Tyler Johnson’s name was bandied about as much as any player in the NHL during the offseason due to the financial pretzel the Tampa Bay Lightning found themselves in.
The emergence of young players like Mikhail Sergachev, Anthony Cirelli and Erik Cernak, just as their rookie deals were expiring, meant new deals would be needed for each player. The Lightning was, unfortunately, already flush against the salary cap, facilitating a need for the club to free up money to keep them.
After some deliberation inside the club, they chose Johnson as the most expendable. They initially waived him in early October in an effort to wipe his salary off the books to free up said money, but there were no takers.
Tampa was able to find a trade partner in the Ottawa Senators, sending Cedric Paquette and Brayden Coburn to the Sens for Marian Gaborik and Anders Nilsson. Obviously, Johnson was not a part of the deal and remained with the Lightning.
But the move did enable the Lightning to place both Gaborik and Nilsson on LTIR to help get the team closer to salary cap compliance, but they weren’t quite there yet. The next turn of events would finally get the team under the cap threshold, but it took an incredibly unfortunate circumstance to do it. A season-ending injury to the team’s most important offensive player, Nikita Kucherov, allowed the team to place him on LTIR to get the team under the cap by less than $400.
Loss of Kucherov Could Be Johnson’s Gain
Losing Kucherov is a huge blow to the repeat title hopes of the Lightning, no doubt, but it did create room on the team up front. This is where not losing Johnson may just come in handy for the Lightning.
Now, nobody on the planet is suggesting that Johnson can step right in and fill the massive hole left by the loss of Kucherov. He can possibly fill the spot left by Brayden Point, who the Lightning will count on to mitigate the missing scoring punch of Kucherov on the top line.
With the ascension of Point to now being the go-to guy, Johnson may be as equipped as anybody on the team to slot into that second line and help provide some much-needed scoring depth and veteran leadership.
The return of captain Steven Stamkos will also be a huge plus, but not even he can match what Kucherov brings to the rink, especially in the playoffs. Point was neck and neck with Kucherov for the team playoff point lead a season ago, finishing just a point behind with 33. On the flip side, Point did finish with twice as many goals as Kucherov, with 14 playoff tallies.
Johnson Has Shown He Can Play at a High Level
Let’s not forget that Johnson had 29 goals just two seasons ago and has four seasons total of over 20 goals. Last season started out solid and seemed destined for another 20-plus goal campaign, but then the pandemic hit, causing all you-know-what to break loose, and that was that. Johnson was never quite able to find the spark to reignite the scoring touch he had earlier in the season and finished with just 14 goals and 31 points.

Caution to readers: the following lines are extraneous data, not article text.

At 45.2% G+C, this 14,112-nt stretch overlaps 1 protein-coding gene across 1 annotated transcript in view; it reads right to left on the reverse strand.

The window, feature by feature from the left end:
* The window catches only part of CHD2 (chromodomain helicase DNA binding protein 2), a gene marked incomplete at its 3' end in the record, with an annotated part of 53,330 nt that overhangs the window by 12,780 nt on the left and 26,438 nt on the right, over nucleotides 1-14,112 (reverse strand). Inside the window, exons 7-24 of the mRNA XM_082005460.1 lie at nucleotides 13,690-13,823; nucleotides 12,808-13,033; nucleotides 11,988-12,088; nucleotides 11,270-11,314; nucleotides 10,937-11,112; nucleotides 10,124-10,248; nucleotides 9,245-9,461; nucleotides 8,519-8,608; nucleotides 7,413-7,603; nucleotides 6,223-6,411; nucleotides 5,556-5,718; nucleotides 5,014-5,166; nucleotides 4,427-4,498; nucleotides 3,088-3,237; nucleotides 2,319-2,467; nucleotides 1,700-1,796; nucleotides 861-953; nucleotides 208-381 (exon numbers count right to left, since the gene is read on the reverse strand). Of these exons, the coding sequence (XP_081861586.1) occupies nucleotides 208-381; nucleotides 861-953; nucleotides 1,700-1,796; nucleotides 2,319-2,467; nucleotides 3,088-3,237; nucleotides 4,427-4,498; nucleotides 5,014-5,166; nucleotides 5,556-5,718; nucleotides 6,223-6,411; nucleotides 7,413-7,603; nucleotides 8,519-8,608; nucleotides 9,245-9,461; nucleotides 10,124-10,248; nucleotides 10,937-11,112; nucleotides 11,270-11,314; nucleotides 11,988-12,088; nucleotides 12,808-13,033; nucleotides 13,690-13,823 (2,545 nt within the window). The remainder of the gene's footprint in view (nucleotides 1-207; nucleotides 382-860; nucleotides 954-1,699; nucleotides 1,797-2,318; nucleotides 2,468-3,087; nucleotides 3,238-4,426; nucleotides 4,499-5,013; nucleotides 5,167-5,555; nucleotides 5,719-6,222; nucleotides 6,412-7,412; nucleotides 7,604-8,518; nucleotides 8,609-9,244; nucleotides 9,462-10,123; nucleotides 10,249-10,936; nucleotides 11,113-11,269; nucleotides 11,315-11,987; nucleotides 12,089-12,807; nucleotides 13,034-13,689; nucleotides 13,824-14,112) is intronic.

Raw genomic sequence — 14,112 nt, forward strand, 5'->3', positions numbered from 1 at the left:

Fast forward to the 2020-21 season, and it’s now a brand new slate for Johnson. Earlier in this season’s abbreviated training camp, a local media member asked about Johnson’s status given the tumultuous offseason. Head coach Jon Cooper replied with a response indicating he expected Johnson to play with the old “TyJo” chip on his shoulder this season. Playing with that edge has been a trademark for most of his career, and if the fire is rekindled for whatever reason, the Lightning will certainly be better for it.
During camp, encouraging signs had Johnson playing on the second line, as well as seeing some first power-play unit time. If anything, it shows Cooper will have no reluctance to give Johnson a chance to see regular minutes, at least early in the season.
It’s now up to Johnson to prove night in and night out that he deserves those minutes to stave off other players trying to grab his spot. Indications from Cooper are that Johnson had a solid camp and could be ready to contribute right away. Yes, Johnson spent opening night on the taxi squad, but that was only because of the collective bargaining agreement. It states that if a team waives a player in the offseason, they cannot be in the opening night lineup.
Early Signs Point to Possible Resurgence With the Club
Johnson promptly suited up in the second game against the Chicago Blackhawks on a line with Anthony Cirelli and Alex Killorn. Johnson even set up Killorn’s second-period goal and ended the night with 15:22 of ice time on 20 shifts. Solid output for a player who looked almost fully re-acclimated right out of the gate.
Johnson himself has said all the right things leading into this crazy, truncated, misaligned season. He’s made no bones about his love for the city of Tampa and for playing for the Lightning. He also likes playing for Cooper, and the feeling from the coach to the player has been and continues to be mutual.
“He is a contributor on our team, and he has been for a long time,” Cooper said of Johnson. “When he’s getting after it and he’s using his speed, he’s an effective player, and you saw that (Friday).”
The financial part of playing in the NHL is something everybody knows going in, and Johnson seems to grasp that it was just business. Putting it all behind him and getting back to just playing his role on the team will be paramount if he’s to be a solid piece in the Tampa championship puzzle all season long.
Frank is a former competitive hockey player at the D3 college level. He’s what you’d call a hockey “lifer” having also worked as a hockey referee, time keeper and assistant youth coach, along with being a longtime member of USA Hockey. Frank comes to THW after contributing content on the Tampa Bay Lightning, Tampa Bay Buccaneers and Orlando Magic for BackSportsPage.com.